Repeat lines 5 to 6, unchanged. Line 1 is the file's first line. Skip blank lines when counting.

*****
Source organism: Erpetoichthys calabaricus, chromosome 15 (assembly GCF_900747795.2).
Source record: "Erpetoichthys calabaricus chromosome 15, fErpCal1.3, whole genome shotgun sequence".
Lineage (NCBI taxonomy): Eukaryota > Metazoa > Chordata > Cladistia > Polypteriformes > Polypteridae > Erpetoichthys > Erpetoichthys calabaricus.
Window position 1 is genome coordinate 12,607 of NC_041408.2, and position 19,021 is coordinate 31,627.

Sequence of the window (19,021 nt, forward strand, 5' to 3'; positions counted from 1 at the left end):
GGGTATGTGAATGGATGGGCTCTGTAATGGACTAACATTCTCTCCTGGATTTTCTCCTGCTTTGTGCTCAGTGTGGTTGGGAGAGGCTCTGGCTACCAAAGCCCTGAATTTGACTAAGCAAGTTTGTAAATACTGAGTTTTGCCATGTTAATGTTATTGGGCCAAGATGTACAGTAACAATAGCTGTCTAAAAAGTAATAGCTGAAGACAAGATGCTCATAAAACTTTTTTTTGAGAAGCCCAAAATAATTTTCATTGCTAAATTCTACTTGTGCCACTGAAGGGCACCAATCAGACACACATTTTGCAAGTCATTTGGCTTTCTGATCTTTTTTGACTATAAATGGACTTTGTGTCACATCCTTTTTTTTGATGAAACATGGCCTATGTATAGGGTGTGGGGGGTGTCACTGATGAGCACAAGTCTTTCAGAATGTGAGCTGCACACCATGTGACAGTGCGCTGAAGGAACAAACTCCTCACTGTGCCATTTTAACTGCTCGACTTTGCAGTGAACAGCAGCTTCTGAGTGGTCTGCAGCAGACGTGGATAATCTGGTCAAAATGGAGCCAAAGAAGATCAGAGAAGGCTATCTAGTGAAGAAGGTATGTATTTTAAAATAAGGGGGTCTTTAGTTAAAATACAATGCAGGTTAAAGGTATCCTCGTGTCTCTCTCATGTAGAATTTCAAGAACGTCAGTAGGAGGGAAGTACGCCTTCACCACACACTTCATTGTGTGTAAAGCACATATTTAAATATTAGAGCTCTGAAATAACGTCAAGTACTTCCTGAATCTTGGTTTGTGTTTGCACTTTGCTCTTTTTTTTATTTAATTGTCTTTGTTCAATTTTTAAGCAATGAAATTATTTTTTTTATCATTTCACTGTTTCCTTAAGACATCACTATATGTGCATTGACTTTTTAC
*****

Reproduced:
Sequence of the window (19,021 nt, forward strand, 5' to 3'; positions counted from 1 at the left end):
GGGTATGTGAATGGATGGGCTCTGTAATGGACTAACATTCTCTCCTGGATTTTCTCCTGCTTTGTGCTCAGTGTGGTTGGGAGAGGCTCTGGCTACCAAAGCCCTGAATTTGACTAAGCAAGTTTGTAAATACTGAGTTTTGCCATGTTAATGTTATTGGGCCAAGATGTACAGTAACAATAGCTGTCTAAAAAGTAATAGCTGAAGACAAGATGCTCATAAAACTTTTTTTTGAGAAGCCCAAAATAATTTTCATTGCTAAATTCTACTTGTGCCACTGAAGGGCACCAATCAGACACACATTTTGCAAGTCATTTGGCTTTCTGATCTTTTTTGACTATAAATGGACTTTGTGTCACATCCTTTTTTTTGATGAAACATGGCCTATGTATAGGGTGTGGGGGGTGTCACTGATGAGCACAAGTCTTTCAGAATGTGAGCTGCACACCATGTGACAGTGCGCTGAAGGAACAAACTCCTCACTGTGCCATTTTAACTGCTCGACTTTGCAGTGAACAGCAGCTTCTGAGTGGTCTGCAGCAGACGTGGATAATCTGGTCAAAATGGAGCCAAAGAAGATCAGAGAAGGCTATCTAGTGAAGAAGGTATGTATTTTAAAATAAGGGGGTCTTTAGTTAAAATACAATGCAGGTTAAAGGTATCCTCGTGTCTCTCTCATGTAGAATTTCAAGAACGTCAGTAGGAGGGAAGTACGCCTTCACCACACACTTCATTGTGTGTAAAGCACATATTTAAATATTAGAGCTCTGAAATAACGTCAAGTACTTCCTGAATCTTGGTTTGTGTTTGCACTTTGCTCTTTTTTTTATTTAATTGTCTTTGTTCAATTTTTAAGCAATGAAATTATTTTTTTTATCATTTCACTGTTTCCTTAAGACATCACTATATGTGCATTGACTTTTTAC